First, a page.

For Chrysantheme is pretty, there can be no doubt about it. Yesterday evening, in fact, I positively admired her. It was quite night; we were returning with the usual escort of little married couples like ourselves, from the inevitable tour of the tea-houses and bazaars. While the other mousmes walked along hand in hand, adorned with new silver topknots which they had succeeded in having presented to them, and amusing themselves with playthings, she, pleading fatigue, followed, half reclining, in a djin carriage. We had placed beside her great bunches of flowers destined to fill our vases, late iris and long-stemmed lotus, the last of the season, already smelling of autumn. And it was really very pretty to see this Japanese girl in her little car, lying carelessly among all these water-flowers, lighted by gleams of ever-changing colors, as they chanced from the lanterns we met or passed. If, on the evening of my arrival in Japan, any one had pointed her out to me, and said: “That shall be your mousme,” there can not be a doubt I should have been charmed. In reality, however, I am not charmed; it is only Chrysantheme, always Chrysantheme, nothing but Chrysantheme: a mere plaything to laugh at, a little creature of finical forms and thoughts, with whom the agency of M. Kangourou has supplied me.
THE CATS AND THE DOLLS
The water used for drinking in our house, for making tea, and for lesser washing purposes, is kept in large white china tubs, decorated with paintings representing blue fish borne along by a swift current through distorted rushes. In order to keep them cool, the tubs are kept out of doors on Madame Prune’s roof, at a place where we can, from the top of our projecting balcony, easily reach them by stretching out an arm. A real godsend for all the thirsty cats in the neighborhood, on warm summer nights, is this corner of the roof with our gayly painted tubs, and it proves a delightful trysting-place for them, after all their caterwauling and long solitary rambles on the tops of the walls.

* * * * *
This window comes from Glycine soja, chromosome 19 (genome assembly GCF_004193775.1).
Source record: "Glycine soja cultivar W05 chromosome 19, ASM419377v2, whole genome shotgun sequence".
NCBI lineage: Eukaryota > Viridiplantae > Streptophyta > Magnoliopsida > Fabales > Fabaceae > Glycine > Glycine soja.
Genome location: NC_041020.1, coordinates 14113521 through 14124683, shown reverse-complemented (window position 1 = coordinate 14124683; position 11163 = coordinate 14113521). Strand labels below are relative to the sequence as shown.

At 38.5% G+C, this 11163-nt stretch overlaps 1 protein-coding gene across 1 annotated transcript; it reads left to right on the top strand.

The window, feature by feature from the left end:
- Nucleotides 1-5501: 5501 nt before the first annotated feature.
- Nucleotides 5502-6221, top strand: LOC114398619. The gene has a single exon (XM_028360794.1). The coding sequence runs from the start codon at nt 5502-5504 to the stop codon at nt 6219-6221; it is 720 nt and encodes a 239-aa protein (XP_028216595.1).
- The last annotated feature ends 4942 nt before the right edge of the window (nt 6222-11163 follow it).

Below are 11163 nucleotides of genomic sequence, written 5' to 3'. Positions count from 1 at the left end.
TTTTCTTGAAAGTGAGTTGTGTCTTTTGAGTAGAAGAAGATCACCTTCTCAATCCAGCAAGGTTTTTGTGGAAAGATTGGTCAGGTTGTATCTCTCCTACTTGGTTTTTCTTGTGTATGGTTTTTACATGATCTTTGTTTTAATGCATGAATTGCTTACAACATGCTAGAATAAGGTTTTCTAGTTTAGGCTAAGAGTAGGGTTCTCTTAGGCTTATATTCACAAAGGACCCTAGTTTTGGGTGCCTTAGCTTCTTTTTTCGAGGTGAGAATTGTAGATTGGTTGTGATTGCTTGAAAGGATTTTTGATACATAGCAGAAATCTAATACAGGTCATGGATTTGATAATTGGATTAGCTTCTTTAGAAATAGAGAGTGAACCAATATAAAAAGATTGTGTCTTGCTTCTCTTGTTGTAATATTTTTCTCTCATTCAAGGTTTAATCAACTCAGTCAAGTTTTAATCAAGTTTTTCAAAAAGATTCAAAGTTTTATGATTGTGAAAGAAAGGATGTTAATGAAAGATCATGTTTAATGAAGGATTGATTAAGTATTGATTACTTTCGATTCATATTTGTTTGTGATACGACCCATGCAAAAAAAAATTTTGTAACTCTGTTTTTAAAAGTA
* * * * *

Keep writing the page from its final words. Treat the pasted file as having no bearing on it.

I had thought it my duty to warn Yves the first time he wished to drink this water.
“Oh!” he replied, rather surprised, “cats, do you say? But they are not dirty!”
On this point Chrysantheme and I agree with him: we do not consider cats unclean animals, and we do not object to drink after them.
Yves considers Chrysantheme much in the same light. “She is not dirty, either,” he says; and he willingly drinks after her, out of the same cup, putting her in the same category with the cats.
These china tubs are one of the daily preoccupations of our household: in the evening, when we return from our walk, after the clamber up, which makes us thirsty, and Madame L’Heure’s waffles, which we have been eating to beguile the way, we always find them empty. It seems impossible for Madame Prune, or Mademoiselle Oyouki, or their young servant, Mademoiselle Dede,—[Dede-San means “Miss Young Girl,” a very common name.]—to have forethought enough to fill them while it is still daylight. And when we are late in returning home, these three ladies are asleep, so we are obliged to attend to the business ourselves.